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My elderly father lives on Social Security and has no other means of income or support. He has accumulated about $15,000 in credit card debt. He pays the monthly minimum now. However, if he were to go on Medicare/Medicaid, and enter a skilled nursing facility, what happens to his credit card debt? His credit cards are in his name only. What happens to that debt when he passes away? Many thanks for any advice anyone can offer.
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What happens to that debt when he passes away?

If he has any estate, that will be taken out of the estate. After that, its gone.

It is not your debt, don't do anything that could make it your debt, and it will not be your responsibility.
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Debt is not inherited. It is not your responsibility.

He could declare bankruptcy and make all or most of it go away. Given his age, health, and income he would never have credit again which under the circumstances is an acceptable outcome.

If he has no other assets, his other option is to just stop paying them. Collectors will harrass him for awhile which might be reason enough to declare bankruptcy. They can't attach Medicare/Medicaid benefits and have limited ability to attach Social Security payments.

Debra
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DW's grandmother is in a similar situation. A few years ago she entered a nursing home, which quickly wiped out her remaining assets, and she went on Medicaid. She carried a small amount of cc debt as well. DW's father holds power of attorney, and contacted her creditors. First they tried to get him to pay for her debts (yeah, right!), then they gave up and just wrote off the debt.
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DW's grandmother is in a similar situation. A few years ago she entered a nursing home, which quickly wiped out her remaining assets, and she went on Medicaid. She carried a small amount of cc debt as well. DW's father holds power of attorney, and contacted her creditors. First they tried to get him to pay for her debts (yeah, right!), then they gave up and just wrote off the debt.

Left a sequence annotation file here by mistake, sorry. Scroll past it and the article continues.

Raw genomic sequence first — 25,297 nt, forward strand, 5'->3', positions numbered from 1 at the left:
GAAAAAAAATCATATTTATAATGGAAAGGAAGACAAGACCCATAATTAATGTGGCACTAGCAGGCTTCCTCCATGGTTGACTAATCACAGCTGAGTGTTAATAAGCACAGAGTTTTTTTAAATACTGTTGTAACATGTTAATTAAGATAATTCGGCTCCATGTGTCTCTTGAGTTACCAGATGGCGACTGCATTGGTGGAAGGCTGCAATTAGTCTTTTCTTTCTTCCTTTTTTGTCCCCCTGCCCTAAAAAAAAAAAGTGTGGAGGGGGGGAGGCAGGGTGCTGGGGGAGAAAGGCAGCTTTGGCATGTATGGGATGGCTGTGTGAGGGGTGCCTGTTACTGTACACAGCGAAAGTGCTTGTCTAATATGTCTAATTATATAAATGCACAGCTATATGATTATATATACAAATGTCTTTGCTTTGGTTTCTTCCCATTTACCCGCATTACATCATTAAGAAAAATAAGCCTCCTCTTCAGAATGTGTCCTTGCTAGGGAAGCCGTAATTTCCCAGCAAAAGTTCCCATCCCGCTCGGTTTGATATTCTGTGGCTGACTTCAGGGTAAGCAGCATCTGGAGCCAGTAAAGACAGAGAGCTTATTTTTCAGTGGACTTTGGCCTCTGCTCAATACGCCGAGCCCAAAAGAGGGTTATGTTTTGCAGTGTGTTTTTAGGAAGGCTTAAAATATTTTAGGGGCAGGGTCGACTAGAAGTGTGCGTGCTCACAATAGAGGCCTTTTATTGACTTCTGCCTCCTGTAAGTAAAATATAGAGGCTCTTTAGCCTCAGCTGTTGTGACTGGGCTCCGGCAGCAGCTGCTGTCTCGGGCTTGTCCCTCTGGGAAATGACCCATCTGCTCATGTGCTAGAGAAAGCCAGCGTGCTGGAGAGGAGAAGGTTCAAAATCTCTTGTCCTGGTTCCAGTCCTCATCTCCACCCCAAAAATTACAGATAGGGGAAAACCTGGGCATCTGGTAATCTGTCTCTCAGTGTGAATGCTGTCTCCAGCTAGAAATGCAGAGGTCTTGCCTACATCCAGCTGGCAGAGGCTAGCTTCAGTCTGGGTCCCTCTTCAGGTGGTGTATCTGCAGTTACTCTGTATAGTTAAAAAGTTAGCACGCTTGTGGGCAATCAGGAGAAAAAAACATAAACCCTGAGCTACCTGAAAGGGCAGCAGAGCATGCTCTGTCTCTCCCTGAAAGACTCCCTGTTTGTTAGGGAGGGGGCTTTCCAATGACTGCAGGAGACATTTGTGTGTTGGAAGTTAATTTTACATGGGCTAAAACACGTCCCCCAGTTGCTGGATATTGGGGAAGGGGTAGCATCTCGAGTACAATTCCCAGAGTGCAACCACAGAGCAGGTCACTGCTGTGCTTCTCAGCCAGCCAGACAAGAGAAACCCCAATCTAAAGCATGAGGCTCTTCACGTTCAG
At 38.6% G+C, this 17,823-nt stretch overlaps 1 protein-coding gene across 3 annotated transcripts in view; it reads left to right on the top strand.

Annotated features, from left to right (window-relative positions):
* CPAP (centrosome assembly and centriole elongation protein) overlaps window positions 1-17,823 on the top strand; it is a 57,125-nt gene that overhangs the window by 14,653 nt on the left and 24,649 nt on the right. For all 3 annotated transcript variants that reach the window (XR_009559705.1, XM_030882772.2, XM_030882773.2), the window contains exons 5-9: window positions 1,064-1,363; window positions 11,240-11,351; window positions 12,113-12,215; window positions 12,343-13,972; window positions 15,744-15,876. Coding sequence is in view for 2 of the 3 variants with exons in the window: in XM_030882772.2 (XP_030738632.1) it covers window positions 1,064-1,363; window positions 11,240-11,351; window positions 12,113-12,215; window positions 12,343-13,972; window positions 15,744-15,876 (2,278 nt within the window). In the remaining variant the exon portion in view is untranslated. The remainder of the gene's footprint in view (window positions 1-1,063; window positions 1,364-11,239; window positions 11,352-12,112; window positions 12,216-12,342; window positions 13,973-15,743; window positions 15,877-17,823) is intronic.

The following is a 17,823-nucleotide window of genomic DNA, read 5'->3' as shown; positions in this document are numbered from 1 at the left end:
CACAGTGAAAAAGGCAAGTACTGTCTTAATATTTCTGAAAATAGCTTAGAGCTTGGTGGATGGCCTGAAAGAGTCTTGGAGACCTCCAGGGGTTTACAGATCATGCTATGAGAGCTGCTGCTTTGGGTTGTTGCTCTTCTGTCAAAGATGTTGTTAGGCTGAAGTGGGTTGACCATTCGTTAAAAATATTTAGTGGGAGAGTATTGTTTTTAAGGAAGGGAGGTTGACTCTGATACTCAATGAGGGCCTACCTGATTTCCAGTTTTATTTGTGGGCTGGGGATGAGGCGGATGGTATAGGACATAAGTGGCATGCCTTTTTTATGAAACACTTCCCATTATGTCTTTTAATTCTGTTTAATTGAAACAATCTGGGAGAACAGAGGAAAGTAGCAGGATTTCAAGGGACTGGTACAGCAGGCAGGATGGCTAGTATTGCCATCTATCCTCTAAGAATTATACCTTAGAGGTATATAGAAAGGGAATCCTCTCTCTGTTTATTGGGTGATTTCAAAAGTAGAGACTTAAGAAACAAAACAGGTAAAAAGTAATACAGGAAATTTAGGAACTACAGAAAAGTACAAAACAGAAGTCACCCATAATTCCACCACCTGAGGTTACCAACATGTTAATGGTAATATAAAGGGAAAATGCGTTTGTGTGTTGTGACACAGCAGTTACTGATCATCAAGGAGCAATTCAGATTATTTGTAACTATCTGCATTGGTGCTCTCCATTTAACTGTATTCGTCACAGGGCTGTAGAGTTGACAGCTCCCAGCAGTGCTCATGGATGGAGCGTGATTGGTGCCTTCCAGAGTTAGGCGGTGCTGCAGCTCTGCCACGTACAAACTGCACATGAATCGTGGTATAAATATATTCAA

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Just b/c the creditors couldn't collect on a legitimate debt isn't really cause for your celebration. Its kinda like getting away with cheating.
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<<DW's grandmother is in a similar situation. A few years ago she entered a nursing home, which quickly wiped out her remaining assets, and she went on Medicaid. She carried a small amount of cc debt as well. DW's father holds power of attorney, and contacted her creditors. First they tried to get him to pay for her debts (yeah, right!), then they gave up and just wrote off the debt.

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There might be an argument for giving the collection agencies Grandma's telephone number at the nursing home along with inside dope that she is loaded with money, but only pays it out if people are sweet as pie to her.

She might develope some new friends among collection agency staffers for a while.



Seattle Pioneer
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Just b/c the creditors couldn't collect on a legitimate debt isn't really cause for your celebration. Its kinda like getting away with cheating.

I'd really like to know at what point you think I'm celebrating. The entire situation is rather unfortunate. But exactly how would you expect an old woman who has no remaining money, no income, and is in poor health to pay off even a small CC balance? Do you think someone else in the family should step up and cover those debts?
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